But the executive board of our committee was quite patient with us. After all, of the 13 delegates, 10 were first-timers, while the remaining three had only been to one other conference. It proved an excellent opportunity for all of us to study the formalities and skills needed to be a proper diplomat.
There were three sessions – the General Speakers List, where the stances of the countries on the agenda are stated, and motions are raised; the Moderated Caucus (MOD), which features a debate on the sub-topics in the schedule; and finally, the Unmoderated Caucus (Un-MOD), where delegates have a chance to talk among themselves. This third session is where the politicking begins as we compete to make blocs, push for our own issues, negotiate, and come to a solution in the given time. It was pretty thrilling.
Quite a few funny things came up during our sessions. The delegate of the UK had intended to dominate the whole committee since the first online meet-up. Since he’s a good friend in real life, I could understand his drive - a determination to be the best at whatever he does. But, without understanding the basics of the MUN, surface knowledge isn’t enough to be the best. From the first MOD, he kept criticising every delegate, raising questions about their country’s stances. During Un-MOD, he chose to make his team heavier by picking the wrong bloc, often forgetting that he needed support from his ally countries first. Call it instinctual or behavioural; I can’t tolerate attempts at dominance. But, as it was my first time attending a conference, I didn’t have too much time to research the issues of other countries. If I had done so, I’m sure I could have crushed the UK delegate with several points of information.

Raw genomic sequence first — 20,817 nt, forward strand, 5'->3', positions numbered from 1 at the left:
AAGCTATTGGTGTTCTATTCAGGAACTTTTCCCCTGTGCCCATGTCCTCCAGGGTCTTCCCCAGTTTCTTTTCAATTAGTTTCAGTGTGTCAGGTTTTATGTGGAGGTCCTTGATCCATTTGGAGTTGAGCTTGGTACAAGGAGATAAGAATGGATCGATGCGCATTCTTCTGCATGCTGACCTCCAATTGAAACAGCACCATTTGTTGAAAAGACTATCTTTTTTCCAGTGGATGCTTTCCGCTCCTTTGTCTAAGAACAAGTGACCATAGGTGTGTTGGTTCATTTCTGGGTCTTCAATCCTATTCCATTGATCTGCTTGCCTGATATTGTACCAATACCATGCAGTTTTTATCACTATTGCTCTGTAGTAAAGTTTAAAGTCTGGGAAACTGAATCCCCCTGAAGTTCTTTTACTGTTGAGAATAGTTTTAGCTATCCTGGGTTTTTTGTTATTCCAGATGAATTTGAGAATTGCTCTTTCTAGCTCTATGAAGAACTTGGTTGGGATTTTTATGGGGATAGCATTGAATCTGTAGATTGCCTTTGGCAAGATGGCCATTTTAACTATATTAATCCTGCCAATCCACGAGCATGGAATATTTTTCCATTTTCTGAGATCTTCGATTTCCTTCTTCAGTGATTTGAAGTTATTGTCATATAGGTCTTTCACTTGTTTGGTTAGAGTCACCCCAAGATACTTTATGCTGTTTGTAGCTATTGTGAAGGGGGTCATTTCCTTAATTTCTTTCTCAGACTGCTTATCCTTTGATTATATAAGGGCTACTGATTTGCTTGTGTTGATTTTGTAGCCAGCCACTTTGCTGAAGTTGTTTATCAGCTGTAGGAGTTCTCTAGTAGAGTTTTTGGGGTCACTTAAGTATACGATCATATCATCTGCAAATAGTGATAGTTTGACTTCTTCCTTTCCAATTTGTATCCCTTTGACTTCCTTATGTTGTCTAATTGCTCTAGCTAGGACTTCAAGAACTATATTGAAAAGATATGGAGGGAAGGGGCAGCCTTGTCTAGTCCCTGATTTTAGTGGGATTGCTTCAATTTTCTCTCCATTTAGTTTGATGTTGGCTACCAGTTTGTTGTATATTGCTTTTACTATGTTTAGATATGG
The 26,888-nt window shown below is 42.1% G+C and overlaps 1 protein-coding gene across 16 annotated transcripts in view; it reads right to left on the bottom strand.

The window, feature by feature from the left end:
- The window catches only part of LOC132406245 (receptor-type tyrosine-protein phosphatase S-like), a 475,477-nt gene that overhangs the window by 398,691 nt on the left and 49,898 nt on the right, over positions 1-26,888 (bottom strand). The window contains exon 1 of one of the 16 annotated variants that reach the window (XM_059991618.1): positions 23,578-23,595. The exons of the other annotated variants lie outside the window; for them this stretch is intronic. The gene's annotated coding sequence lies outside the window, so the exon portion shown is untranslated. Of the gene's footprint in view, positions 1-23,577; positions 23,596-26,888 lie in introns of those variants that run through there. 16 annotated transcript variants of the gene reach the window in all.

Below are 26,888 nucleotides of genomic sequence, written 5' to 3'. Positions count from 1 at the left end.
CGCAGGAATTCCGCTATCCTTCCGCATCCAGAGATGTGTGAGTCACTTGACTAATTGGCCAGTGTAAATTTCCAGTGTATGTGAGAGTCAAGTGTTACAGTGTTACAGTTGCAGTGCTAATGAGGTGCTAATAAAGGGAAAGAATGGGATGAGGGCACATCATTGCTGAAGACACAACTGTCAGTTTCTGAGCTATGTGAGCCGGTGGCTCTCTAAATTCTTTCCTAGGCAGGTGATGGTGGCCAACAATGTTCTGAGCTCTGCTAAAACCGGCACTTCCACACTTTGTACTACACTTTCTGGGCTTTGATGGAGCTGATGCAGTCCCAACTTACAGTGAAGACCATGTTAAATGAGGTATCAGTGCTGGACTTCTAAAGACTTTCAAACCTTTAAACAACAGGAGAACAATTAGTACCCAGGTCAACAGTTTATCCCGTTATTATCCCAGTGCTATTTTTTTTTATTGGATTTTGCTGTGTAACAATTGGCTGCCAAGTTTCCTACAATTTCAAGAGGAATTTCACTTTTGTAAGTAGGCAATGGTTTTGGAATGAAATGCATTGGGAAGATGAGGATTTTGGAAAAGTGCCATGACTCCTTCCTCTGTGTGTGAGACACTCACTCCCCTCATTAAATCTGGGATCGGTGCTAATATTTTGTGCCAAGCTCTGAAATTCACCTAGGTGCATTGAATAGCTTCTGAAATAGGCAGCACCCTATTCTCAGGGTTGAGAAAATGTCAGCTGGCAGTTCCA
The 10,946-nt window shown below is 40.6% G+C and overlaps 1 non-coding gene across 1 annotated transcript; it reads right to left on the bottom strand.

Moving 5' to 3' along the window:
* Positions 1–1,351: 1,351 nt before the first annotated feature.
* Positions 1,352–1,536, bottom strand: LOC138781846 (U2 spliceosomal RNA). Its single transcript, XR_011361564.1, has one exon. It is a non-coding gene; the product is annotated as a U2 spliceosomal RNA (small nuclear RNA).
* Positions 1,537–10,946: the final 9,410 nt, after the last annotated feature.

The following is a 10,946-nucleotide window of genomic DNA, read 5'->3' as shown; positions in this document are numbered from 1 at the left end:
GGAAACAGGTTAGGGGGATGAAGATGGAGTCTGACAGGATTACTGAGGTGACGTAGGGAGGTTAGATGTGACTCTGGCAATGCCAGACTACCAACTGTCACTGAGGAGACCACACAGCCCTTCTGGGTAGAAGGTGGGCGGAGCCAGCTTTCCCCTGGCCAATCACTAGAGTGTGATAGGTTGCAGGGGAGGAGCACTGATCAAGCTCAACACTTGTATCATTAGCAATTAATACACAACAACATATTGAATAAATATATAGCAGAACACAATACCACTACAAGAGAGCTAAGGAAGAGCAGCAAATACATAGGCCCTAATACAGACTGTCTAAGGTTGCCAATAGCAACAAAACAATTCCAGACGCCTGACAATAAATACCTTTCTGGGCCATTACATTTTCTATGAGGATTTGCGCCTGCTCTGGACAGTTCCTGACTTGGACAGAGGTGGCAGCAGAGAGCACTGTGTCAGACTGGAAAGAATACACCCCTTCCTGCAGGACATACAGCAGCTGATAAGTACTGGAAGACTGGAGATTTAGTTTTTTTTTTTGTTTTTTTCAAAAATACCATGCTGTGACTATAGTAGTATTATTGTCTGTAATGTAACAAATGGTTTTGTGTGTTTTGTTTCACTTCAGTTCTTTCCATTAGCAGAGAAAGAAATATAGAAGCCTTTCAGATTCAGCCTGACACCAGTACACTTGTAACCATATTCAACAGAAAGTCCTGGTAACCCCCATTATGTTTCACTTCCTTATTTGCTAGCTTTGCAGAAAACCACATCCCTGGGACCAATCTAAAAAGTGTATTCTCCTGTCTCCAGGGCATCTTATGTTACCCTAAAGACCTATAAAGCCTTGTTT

By the time the day ended at 6 pm, though, I had begun feeling nauseous. I decided to take a walk before heading home. I met up with friends and had a few cups of tea, a small snack, and a flavoured drink to try and perk up my mood. At 8 pm, I took the university bus home.
The next day, I was fully prepared with research and paperwork. But here’s where bad luck comes into play. As I was draping my saree, I felt intense pain in my abdomen. Unfortunately, I couldn’t attend the rest of the conference.
Despite this, I had some strong takeaways from my first authentic MUN experience. I had to learn to communicate with everyone present on the committee, come up with new ideas and express them so we could work together toward a resolution. As the sub-topics for the moderated caucus were chosen on the spot, I had to deliver impromptu speeches based on my existing knowledge and what I had picked up during the debate up to that point. When the other delegates and the executive board asked questions about my stance, I had to answer them correctly and defend the US’s positions. Though I had little time to research America’s stances, I had to read up and then use that knowledge and understanding to negotiate while not breaking any of the country’s established policies.
Overall, the experience of my first MUN was phenomenal and has only reinforced my enthusiasm for the club. I’d encourage anyone who thinks they might enjoy the experience to try it out. Not only will you get a unique experience that is fun and builds relationships with other participants, but it will also help you develop real-life skills that will smooth your way forward.
Few decisions in life have truly made me happy, and joining this club was one of them. It feels fantastic when I get the chance to express that passion and work for the club.
This article is part of Stripe, bdnews24.com's special publication focusing on culture and society from a youth perspective.